Chemoprevention in Prostate Cancer

  • Chadi Nabhan
  • Raymond Bergan
Part of the Cancer Treatment and Research book series (CTAR, volume 106)


Prostate cancer is the most frequently diagnosed malignancy in American men. It will be diagnosed in an estimated 180,400 Americans in 2000, causing death in approximately 31,900 (1). World wide, these numbers are much higher (1). Even in those who do not die from disease, treatment is associated with significant morbidity (2). There are a number of features particular to prostate cancer which make it an ideal disease model for the development and implementation of effective chemopreventive approaches. It is a disease characterized by a long latency period. Stages within this latency period are relatively well characterized, and can be detected clinically. In addition to the high incidence of prostate cancer in Western countries, its clinical course is very consistent. Finally, data from epidemiologic studies is consistent with the notion that pharmacologic intervention can in fact favorably affect the incidence of prostate cancer. The ability to effectively prevent the occurrence and/or the progression of prostate cancer would have a significant clinical impact. This chapter first provides a review of chemoprevention strategies, and then goes on to discuss relevant biochemistry, epidemiology and specific chemopreventive agents, and their associated mechanisms of action, as they relate to prostate cancer.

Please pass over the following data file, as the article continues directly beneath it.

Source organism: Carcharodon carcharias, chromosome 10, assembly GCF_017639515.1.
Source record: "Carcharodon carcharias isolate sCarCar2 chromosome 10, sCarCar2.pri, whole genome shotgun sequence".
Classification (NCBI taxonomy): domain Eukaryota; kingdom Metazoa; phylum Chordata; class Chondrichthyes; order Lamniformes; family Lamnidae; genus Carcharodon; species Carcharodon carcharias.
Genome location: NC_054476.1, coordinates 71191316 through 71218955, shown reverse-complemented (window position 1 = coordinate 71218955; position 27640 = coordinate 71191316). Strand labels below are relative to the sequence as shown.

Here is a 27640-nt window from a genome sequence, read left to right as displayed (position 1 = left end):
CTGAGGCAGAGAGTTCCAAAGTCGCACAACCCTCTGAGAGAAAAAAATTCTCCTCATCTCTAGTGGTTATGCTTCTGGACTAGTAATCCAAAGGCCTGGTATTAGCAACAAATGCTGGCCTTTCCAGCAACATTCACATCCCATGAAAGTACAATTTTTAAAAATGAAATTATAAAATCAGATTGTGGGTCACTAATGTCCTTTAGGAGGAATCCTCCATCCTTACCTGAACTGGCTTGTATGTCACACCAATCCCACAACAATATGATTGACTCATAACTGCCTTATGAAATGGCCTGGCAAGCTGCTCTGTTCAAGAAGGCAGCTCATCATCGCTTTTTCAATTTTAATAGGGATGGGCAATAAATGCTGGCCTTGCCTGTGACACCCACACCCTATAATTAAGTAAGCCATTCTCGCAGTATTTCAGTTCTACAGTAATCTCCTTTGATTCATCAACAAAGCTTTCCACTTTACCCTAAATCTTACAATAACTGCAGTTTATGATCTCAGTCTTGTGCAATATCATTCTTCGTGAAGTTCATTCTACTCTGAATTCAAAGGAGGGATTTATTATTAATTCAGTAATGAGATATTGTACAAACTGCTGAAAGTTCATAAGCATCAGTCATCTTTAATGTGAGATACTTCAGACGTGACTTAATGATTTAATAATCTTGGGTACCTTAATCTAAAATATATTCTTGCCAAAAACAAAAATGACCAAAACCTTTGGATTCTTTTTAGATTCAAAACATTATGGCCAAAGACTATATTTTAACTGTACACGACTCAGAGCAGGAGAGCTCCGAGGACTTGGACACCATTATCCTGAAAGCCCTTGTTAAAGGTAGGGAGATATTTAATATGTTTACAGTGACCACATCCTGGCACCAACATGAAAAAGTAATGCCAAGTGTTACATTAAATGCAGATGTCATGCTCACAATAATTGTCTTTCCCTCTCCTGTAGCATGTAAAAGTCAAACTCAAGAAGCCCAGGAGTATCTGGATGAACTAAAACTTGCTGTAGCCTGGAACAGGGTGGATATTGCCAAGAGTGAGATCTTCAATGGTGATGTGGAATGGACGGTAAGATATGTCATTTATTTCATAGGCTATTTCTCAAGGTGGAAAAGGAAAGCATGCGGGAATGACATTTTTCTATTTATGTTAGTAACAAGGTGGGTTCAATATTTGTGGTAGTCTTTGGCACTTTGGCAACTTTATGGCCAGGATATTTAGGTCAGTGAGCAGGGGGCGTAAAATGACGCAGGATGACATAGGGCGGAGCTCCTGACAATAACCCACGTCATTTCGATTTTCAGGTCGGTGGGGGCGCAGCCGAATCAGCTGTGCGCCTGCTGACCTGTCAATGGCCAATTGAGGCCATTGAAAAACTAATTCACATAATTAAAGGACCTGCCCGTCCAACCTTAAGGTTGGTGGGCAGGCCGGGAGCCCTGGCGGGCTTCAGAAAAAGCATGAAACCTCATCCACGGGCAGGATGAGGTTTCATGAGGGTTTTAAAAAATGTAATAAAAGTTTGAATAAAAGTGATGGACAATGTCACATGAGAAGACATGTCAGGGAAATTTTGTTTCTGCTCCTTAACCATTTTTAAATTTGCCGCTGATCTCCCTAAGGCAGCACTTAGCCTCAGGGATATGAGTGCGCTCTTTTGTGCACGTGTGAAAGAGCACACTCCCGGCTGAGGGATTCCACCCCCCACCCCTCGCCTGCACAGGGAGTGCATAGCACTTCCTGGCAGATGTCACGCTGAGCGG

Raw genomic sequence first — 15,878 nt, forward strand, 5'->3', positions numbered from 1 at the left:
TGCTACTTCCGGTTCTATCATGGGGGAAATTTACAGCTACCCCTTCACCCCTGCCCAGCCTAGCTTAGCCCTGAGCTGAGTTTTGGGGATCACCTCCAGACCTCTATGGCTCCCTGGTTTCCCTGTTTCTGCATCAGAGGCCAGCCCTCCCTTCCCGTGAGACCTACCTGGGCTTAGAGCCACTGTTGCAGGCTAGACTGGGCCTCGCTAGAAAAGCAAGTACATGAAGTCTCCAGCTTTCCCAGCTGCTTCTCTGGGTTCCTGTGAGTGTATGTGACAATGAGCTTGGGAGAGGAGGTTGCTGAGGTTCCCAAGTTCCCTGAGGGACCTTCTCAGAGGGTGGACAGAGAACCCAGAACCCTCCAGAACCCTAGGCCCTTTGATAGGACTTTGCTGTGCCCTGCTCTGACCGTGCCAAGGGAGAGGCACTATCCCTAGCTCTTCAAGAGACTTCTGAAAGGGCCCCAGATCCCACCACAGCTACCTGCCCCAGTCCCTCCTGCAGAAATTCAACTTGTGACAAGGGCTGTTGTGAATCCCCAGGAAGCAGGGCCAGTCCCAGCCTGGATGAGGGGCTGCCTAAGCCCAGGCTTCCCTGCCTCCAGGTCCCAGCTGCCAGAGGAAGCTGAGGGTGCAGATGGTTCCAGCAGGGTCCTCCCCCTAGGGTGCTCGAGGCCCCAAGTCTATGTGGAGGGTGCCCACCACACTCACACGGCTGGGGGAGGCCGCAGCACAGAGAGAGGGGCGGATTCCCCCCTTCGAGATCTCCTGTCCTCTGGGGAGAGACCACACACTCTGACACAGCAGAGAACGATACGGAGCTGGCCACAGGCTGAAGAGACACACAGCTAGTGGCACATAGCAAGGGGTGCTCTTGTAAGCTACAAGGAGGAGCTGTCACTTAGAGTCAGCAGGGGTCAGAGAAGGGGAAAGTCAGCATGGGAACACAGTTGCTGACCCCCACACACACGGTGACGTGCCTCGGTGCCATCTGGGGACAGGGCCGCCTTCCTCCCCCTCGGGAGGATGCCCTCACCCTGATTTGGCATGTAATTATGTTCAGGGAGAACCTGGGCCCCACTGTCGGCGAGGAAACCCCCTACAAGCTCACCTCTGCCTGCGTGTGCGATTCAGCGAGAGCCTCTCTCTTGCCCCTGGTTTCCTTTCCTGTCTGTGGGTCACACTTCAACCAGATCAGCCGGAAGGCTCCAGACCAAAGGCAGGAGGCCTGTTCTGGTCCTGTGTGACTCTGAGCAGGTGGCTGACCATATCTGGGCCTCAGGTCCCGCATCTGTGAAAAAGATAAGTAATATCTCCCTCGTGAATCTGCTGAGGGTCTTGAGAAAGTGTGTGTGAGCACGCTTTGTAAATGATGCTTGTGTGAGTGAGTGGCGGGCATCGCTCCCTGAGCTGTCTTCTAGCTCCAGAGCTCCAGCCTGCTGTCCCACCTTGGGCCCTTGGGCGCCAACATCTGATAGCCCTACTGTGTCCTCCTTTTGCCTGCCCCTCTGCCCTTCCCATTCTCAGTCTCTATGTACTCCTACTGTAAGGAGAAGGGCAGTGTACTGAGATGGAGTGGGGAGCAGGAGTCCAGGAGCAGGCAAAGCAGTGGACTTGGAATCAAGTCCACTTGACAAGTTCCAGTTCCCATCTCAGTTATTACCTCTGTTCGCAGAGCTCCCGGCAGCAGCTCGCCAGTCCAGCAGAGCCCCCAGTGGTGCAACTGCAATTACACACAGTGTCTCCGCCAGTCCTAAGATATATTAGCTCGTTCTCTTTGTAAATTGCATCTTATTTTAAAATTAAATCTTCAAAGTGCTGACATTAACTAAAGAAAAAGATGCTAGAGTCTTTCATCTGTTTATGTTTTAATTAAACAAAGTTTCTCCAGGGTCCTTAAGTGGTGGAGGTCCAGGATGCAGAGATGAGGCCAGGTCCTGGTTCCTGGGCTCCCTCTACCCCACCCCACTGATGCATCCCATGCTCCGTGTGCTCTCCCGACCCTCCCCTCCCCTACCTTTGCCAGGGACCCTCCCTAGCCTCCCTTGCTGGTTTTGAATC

Prostate Cancer Epidermal Growth Factor Receptor Prostate Specific Antigen Benign Prostatic Hyperplasia Prostate Cancer Cell 
These keywords were added by machine and not by the authors. This process is experimental and the keywords may be updated as the learning algorithm improves.


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© Springer Science+Business Media New York 2001

Authors and Affiliations

  • Chadi Nabhan
  • Raymond Bergan

There are no affiliations available

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